Creator ownership is an arrangement in which the creator or creators of a work of fiction retain full ownership of the material, regardless of whether it is self-published]or by a corporate publisher. In some fields of publishing - such as novels - creator ownership is a standard arrangement. In other fields - such as comic books, recorded music, or motion pictures - it has traditionally been uncommon, with either work for hire or publisher purchase of the material being the norm.
Most successful American comics have been traditionally either sold to their publishers before publication, or produced as work for hire. However, creator ownership has become increasingly common in comics publishing since the late 1970s and 1980s. During this period, several new publishers went into business, offering comics writers and artists the opportunity to have their work published while retaining the copyrights to the characters and the stories. Dark Horse Comics, Eclipse Comics, and Fantagraphics were influential examples. Creator-owned properties also have allowed series to continue with multiple publishers as circumstances require.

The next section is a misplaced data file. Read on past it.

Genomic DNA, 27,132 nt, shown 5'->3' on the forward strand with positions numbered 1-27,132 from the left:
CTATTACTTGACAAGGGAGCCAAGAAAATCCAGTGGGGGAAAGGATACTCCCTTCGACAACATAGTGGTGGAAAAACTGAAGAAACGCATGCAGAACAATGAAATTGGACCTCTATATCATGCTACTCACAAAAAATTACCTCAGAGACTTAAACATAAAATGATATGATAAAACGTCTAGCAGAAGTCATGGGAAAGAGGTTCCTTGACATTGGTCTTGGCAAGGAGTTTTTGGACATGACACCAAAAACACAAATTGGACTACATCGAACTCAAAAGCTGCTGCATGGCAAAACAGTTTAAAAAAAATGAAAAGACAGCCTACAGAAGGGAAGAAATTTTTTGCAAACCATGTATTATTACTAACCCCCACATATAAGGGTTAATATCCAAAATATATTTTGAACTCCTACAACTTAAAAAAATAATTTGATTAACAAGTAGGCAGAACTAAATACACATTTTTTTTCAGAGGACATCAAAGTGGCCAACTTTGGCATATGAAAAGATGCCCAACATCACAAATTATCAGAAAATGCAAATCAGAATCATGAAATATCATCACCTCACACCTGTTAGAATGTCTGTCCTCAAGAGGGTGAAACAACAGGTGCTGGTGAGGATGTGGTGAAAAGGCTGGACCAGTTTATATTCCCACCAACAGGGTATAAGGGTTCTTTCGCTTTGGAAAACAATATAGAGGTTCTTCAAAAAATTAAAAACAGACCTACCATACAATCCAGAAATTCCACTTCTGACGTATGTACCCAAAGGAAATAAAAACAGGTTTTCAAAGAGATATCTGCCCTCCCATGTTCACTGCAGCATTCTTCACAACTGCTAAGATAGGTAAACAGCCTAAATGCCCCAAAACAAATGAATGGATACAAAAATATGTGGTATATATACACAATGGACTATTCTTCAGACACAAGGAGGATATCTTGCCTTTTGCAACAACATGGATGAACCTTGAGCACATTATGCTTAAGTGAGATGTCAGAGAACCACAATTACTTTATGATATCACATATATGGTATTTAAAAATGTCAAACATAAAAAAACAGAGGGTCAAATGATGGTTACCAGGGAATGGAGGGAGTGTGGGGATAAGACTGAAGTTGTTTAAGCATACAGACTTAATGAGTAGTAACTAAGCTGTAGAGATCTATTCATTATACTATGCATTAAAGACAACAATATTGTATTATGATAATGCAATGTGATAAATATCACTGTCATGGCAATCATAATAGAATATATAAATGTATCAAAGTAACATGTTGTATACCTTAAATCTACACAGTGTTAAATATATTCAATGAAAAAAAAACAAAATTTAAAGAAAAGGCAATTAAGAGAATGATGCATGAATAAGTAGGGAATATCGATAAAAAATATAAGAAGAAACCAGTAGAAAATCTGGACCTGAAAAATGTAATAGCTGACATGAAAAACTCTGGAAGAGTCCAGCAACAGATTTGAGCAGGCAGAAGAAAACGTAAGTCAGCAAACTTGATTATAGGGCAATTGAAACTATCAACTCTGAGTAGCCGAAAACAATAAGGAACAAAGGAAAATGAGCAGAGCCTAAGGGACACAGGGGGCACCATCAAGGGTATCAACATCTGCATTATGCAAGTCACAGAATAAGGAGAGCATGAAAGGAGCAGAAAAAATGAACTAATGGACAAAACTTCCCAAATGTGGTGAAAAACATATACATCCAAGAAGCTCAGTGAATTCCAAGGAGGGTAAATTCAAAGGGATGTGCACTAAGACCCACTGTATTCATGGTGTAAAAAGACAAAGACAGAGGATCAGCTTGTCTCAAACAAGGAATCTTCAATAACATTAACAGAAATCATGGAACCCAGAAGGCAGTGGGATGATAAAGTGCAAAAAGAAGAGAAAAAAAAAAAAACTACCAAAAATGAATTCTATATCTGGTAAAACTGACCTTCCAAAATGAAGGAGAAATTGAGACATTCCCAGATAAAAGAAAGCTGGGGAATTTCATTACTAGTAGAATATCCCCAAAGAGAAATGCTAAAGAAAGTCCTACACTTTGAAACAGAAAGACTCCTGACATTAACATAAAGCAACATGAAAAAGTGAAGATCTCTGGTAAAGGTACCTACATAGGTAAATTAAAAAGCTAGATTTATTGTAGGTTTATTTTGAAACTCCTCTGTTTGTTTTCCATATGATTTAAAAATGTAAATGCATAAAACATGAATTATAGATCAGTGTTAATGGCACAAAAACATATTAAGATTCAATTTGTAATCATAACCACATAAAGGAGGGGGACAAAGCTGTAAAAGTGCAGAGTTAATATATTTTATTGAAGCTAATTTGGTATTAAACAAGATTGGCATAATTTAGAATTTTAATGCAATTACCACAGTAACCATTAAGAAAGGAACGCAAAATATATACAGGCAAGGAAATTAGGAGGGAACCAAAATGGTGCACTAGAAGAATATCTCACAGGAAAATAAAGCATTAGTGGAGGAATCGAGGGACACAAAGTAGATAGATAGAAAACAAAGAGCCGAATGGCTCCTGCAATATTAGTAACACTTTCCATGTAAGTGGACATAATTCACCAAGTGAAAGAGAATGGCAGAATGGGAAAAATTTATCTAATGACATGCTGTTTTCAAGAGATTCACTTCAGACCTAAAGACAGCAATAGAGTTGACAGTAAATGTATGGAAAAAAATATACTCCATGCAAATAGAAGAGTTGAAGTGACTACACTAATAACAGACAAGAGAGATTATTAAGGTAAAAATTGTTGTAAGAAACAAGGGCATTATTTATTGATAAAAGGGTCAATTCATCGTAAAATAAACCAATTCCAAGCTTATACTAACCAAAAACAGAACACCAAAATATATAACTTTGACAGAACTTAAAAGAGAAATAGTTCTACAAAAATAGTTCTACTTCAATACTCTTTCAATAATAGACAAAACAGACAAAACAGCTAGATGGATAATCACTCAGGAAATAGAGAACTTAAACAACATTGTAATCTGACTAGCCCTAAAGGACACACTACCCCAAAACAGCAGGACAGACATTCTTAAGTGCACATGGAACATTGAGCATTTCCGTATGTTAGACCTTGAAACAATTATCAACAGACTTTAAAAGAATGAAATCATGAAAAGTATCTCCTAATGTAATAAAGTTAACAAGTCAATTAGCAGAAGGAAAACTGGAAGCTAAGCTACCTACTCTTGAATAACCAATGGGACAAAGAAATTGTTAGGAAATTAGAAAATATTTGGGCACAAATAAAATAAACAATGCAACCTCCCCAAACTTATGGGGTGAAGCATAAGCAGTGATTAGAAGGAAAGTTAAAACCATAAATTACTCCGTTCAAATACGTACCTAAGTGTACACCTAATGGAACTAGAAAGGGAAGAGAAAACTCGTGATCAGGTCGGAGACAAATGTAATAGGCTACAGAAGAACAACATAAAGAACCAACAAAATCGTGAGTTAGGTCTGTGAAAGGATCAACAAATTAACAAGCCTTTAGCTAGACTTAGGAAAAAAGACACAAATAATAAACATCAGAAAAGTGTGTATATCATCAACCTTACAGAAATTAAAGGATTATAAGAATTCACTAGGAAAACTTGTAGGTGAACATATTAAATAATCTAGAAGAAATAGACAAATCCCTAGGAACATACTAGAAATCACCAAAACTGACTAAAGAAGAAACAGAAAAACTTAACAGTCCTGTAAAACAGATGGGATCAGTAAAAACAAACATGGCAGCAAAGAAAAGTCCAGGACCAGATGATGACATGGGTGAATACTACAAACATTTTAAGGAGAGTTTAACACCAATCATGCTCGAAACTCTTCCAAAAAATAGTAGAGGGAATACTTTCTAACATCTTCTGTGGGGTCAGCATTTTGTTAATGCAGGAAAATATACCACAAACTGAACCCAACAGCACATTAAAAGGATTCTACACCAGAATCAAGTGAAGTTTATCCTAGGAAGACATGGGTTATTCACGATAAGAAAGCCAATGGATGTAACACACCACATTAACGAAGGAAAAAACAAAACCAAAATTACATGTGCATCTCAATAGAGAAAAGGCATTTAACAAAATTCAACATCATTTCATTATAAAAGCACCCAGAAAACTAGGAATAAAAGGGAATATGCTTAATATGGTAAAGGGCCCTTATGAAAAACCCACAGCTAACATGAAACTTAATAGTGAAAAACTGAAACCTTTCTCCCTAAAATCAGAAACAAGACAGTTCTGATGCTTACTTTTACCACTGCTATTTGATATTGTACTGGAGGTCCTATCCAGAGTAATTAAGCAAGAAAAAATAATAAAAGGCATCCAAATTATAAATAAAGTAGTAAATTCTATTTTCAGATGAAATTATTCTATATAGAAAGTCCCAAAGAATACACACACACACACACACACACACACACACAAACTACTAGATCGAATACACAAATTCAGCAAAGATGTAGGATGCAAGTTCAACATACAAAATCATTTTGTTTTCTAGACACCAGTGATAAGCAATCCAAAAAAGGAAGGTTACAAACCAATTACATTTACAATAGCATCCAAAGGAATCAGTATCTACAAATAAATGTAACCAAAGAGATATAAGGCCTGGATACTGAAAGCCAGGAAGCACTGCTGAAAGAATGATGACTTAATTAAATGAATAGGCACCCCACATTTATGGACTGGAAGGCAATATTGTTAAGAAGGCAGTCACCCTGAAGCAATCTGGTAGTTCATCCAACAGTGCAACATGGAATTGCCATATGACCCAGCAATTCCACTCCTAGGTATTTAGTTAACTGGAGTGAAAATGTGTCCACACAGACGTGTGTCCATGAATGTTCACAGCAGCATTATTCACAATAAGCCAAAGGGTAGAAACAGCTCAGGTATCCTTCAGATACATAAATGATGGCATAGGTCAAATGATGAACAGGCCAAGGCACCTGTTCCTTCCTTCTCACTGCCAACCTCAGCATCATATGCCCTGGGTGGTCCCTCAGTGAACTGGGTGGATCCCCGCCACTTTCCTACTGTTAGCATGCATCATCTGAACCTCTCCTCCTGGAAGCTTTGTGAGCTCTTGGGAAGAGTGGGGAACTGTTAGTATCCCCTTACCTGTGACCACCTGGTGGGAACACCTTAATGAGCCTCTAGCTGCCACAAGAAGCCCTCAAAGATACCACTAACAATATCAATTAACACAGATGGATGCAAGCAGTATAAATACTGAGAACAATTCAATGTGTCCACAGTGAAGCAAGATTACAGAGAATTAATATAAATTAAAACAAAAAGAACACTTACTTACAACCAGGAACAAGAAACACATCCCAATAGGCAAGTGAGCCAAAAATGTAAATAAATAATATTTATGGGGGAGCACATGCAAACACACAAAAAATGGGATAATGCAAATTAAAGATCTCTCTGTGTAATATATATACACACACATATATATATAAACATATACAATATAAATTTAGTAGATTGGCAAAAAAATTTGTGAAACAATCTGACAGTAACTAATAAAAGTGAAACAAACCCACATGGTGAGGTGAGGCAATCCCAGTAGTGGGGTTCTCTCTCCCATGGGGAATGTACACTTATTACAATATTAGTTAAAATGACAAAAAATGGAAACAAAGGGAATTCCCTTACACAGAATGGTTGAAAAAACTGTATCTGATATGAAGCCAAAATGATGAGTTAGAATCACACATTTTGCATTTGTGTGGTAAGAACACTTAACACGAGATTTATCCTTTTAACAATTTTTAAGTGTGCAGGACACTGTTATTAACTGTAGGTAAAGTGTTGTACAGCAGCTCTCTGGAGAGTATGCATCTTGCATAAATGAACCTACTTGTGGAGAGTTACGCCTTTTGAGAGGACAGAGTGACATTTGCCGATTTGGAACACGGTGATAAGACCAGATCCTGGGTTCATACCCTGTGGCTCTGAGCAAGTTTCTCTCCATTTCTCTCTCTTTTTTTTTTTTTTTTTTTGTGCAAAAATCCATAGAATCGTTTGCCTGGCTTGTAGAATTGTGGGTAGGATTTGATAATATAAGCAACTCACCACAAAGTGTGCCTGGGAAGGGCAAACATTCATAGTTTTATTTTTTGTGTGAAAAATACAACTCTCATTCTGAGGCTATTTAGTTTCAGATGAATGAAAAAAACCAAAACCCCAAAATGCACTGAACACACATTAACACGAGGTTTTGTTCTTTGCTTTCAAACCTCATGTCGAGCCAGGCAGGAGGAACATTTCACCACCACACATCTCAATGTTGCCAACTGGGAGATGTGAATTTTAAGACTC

In the 1990s, creator ownership became a cause célèbre among many comics creators, including those working in the dominant genre of superheroes. Image Comics was founded by several superhero artists, with a provision in its charter that the company would not own any of the material it published; that would be retained by the creators or the studio for which they worked. In addition to creator-owned series set in their own continuity.
Although some comics readers also support the cause of creator ownership, and some creator-owned series have been very successful, this arrangement has not always been advantageous to creators. Writer Peter David has frequently pointed out that his creator-owned works have sold a small fraction of the series he writes as work for hire, featuring popular publisher-owned characters.